5. I’m with your Dad. I think I’d agree that some people like my younger brother may have it, but all too often, it’s like The South Park episode- it’s diagnosed for no good reason.

    I often have the same problems, but it’s the same for everyone. There are people who can focus very well, others who are average, and others who are bad at it, without having ADD. Worrying and thinking about LOT’S of stuff is addressed in the Bible, so I hardly think this is unique to any of us.

    Add in the fact that most of us have a creative temperament, and there you go.

    If you’ve ever seen someone who really has ADD, you’ll know. ANYTHING at all will distract them, and I mean anything. A breeze, a person’s white socks, etc. I’ve taught these people (helped one to study by removing him from his table and getting him to a table at the front of the classroom- he could suddenly concentrate because there were no distractions).

    I’ve known you for a while Josh, and you’re none of the above- you’re interested in stuff, and you’ll find weird times to focus on things, but you don’t have ADD. You’re ability to focus on things on your computer is amazing- remember how Andy had to get your attention as a roomate?

  6. I have a friend who was diagnosed with the non-hyperactive form of ADD as an adult. She had a lot of trouble concentrating and generally organizing her life which she couldn’t understand because it seemed so much easier for everyone else. The situation let to mild depression and an over developed inferiority complex. Her solutions was more psychological than anything–taking into account how she processes information and organizes her life, etc. I think the general label ADD/ADHD as a justification for mass prescriptions is flawed, but as a way of acknowledging that people process information in radically different ways and learning how to make the most effective use of one’s own strengths it’s a different story. Besides, ADD-type tendencies are heavily associated with artistic/creative types–a little synaethesia helps to. I could run off into an under-informed rant about learning styles, multiple intelligences, etc. etc. but let’s leave it at this.

  7. Interesting discussion. Josh – I think you have all the classic symptoms. That doesn’t automatically mean that you have ADD or ADHD. Lots of times “smart kids” or kids who have the ability to concentrate on something are overlooked because anyone with ADD or ADHD can’t concentrate and does poorly in school. However, they’ve also found the opposite is true. Some people tend to over-concentrate, to the point that you often can’t get their attention (remember andy shaking your loft to get your attention, and you responding 5 minutes later?)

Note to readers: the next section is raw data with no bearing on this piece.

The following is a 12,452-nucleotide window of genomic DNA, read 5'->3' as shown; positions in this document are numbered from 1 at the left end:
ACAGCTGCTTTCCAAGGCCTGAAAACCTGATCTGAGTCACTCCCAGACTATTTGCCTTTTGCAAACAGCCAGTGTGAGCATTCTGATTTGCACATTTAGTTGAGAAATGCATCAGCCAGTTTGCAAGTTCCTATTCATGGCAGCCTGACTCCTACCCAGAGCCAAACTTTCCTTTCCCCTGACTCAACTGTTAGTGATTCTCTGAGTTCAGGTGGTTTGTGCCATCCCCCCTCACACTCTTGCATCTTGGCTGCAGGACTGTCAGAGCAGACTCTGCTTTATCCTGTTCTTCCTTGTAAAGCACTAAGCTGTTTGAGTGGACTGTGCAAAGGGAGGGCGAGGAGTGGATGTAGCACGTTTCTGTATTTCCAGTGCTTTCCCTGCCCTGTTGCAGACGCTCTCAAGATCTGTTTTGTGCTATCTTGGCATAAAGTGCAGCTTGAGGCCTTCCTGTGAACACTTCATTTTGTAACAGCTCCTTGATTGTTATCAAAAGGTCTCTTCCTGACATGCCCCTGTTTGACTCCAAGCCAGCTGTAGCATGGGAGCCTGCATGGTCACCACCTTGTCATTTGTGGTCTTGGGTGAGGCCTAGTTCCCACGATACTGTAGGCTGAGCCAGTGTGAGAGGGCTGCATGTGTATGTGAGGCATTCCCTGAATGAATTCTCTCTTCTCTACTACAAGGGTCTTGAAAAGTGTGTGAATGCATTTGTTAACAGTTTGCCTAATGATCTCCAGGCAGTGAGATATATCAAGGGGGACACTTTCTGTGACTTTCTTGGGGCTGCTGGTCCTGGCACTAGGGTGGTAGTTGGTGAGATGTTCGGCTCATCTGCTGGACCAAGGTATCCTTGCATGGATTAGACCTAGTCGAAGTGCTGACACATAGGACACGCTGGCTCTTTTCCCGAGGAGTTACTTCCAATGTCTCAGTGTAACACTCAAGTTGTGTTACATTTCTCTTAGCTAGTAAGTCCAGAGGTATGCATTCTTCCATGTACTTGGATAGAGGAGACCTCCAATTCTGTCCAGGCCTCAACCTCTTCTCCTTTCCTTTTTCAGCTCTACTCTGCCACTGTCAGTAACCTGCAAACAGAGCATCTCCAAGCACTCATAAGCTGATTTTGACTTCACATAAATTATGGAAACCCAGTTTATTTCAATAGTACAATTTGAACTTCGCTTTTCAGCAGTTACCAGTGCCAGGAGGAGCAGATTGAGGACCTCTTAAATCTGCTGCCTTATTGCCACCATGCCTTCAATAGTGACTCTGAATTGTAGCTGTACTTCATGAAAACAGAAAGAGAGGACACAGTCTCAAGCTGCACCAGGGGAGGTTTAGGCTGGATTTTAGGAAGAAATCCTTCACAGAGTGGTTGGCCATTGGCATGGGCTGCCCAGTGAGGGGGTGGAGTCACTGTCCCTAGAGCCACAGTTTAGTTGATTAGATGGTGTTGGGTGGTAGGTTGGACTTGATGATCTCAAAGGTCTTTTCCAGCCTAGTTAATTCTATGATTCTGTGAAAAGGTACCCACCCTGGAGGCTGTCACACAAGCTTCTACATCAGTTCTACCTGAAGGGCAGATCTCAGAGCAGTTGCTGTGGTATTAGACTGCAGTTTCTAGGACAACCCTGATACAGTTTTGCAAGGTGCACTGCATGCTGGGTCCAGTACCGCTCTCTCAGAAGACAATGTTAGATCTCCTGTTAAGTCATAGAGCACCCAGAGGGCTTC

It would be interesting to see what a professional says about you…….

  8. > It would be interesting to see what a professional says about you……

    That’s interesting. All my friends have said that for years. (Ba dum ching!)

  9. I have ADD and my boyfriend has ADHD. The symptoms have been prominent throughout both of our lives, although my parents didn’t recognize mine. Without the “H” and in girls, it’s harder to see.

    My boyfriend can watch a movie/show once and “get” it, as well as remember/quote it afterward. He can quote shows I didn’t even think he liked when we watched them. He picks up on new music lyrics quickly.

    He proves POP’s argument (earlier) wrong. Video games keep my boyfriend sane. He can play them for hours, plays everyday, regularly stays up all night playing, etc. His old high school buddies still all play, and he’s the best of them, except for a loser guy that plays every minute he isn’t sleeping. Thank goodness, because my boyfriend bores easily, and when he gets bored, he gets very moody and hard to be around.

    Otherwise, he’s a “normal” bumbling ADD guy. Sometimes I have to get his attention two or three times to get him to digest something I’m telling him.

    Or it could just be that I’m longwinded.


  10. ADD/ADHD are very misunderstood, many people are way f****d up due to it (check out some of the ADD bulletin boards to see the sad stories) & others like me or you are able to function relatively well in society. Often ADD/HD people also have co-morbid conditions eg. bipolar & clinical depression – which accounts for some of the truly messed up. One thing I argue is that mild suffers of the condition are actually ideally suited to a post modern online world where multi tasking is essential & long attention span is fatal. Also ADD’ers can also hyperfocus on things for hours/days/weeks, so the condition can be a combination of no focus at all for some things, followed by hyperfocus (often on so-called ‘inappropriate’ things eg. games, TV, etc.)
    I must confess I did not believe in it until I was tested – first without medication & then with. I am in the lowest levels for attention, & highest for distractibility + hperactivity in my age group. With meds I am in the normal range, but I only take them when I need to concentrate (eg. math classes at university). But my job calls for frenetic activity & instant decision making so ADHD is a benefit! I still argue that many of the creative people in the world suffer from a mild version of the disorder & that in their case it is not really a disorder at all!